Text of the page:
• Anxiety and depression linked to increased cancer death risk

    "Depression linked to higher chance of dying from cancer," The Independent reports. Analysis of English and Scottish data found a link between mental distress and cancer mortality, which remained even after other factors such as smoking were taken into account.

    However, you definitely should not assume this means lots of...

  • UK survey finds around 1 in 13 women report pain during sex

    "Nearly 1 in 10 British women [7.5%] finds sex painful, according to a big study," BBC News reports.

    The study's results highlight the arguably neglected issue of pain during sex – dyspareunia – which some women may be too embarrassed...

  • New drug treatment for pancreatic cancer 'extends survival'

    "Trial finds combination of pancreatic cancer drugs extends survival," The Guardian reports.

    The results of a trial that combined the use of two chemotherapy drugs has led to calls for this approach to become the new protocol for pancreatic cancer treatment.

    The trial showed people lived an average of 2.5 months...

  • New insights into why breast cancer drugs fail for some women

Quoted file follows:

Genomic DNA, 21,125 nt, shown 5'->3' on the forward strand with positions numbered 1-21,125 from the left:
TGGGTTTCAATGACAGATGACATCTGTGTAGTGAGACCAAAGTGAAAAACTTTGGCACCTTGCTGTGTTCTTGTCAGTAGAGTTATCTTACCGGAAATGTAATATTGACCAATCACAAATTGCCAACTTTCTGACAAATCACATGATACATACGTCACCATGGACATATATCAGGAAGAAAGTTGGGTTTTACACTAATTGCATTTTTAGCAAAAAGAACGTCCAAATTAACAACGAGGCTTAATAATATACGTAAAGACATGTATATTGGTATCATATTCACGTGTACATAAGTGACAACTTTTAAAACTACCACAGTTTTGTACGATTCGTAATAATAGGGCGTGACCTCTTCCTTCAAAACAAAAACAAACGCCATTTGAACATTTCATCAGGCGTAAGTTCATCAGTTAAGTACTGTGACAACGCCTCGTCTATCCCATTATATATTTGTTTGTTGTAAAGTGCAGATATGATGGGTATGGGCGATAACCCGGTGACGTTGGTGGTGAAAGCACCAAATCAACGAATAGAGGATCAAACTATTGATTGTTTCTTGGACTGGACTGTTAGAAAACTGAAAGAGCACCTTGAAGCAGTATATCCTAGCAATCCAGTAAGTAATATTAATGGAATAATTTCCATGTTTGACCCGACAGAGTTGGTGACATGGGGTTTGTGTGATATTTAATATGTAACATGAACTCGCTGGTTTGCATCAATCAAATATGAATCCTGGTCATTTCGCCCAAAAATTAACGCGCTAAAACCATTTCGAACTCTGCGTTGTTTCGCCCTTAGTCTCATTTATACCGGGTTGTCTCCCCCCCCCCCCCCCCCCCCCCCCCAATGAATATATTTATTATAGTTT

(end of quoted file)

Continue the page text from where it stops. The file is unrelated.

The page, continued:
"Breast cancer drugs taken by thousands of women stop working because tumours 'outsmart' them," is the headline in The Sun.

    Around 70% of breast cancer cases are what are known as oestrogen receptor-positive breast cancers. This...

  • Warning over 'burnt toast chemical' acrylamide’s cancer risk

    "Browned toast and potatoes are 'potential cancer risk', say food scientists," BBC News reports.

    The Food Standards Agency (FSA) has launched a campaign about the possible health risk of acrylamide; a chemical formed when starchy foods are...

  • Youngest children in class 'more likely to be given ADHD drugs'

    "Youngest children in class more likely to get ADHD medication, study says," The Guardian reports.

    The results of an Australian study have caused concerns that, in some cases, immature behaviour may be misinterpreted as evidence of a behavioural disorder.

    In a brief report, researchers found nearly 2% of 6-15-year-...

  • MRI scans could spare 25% of men from prostate biopsies

    "Every man with suspected prostate cancer should have an MRI scan," The Guardian reports. That is the conclusion of a study looking at how well MRI scans compare with the current practice of biopsies; removing sections of prostate tissue for analysis.

    Disadvantages of prostate biopsies include the fact that they can lead to...

  • Sitting down all day 'may accelerate DNA ageing'

    "Women who lead a sedentary lifestyle have faster-ageing cells than those who exercise every day," BBC News reports.

    This research looked at telomeres – often likened to the caps at the end of shoelaces, they are made up of molecules that protect strands of chromosomes from "fraying".

    Telomeres shorten...

  • A third of adults treated for asthma 'may not have the disease'

    "The great asthma myth: A third of those diagnosed don't have the condition," reports the Mail Online.

    A study in Canada found about one-third of adults diagnosed with asthma in the past five years showed no signs of the condition on retesting.

    Asthma has become a common condition, and can cause serious illness or...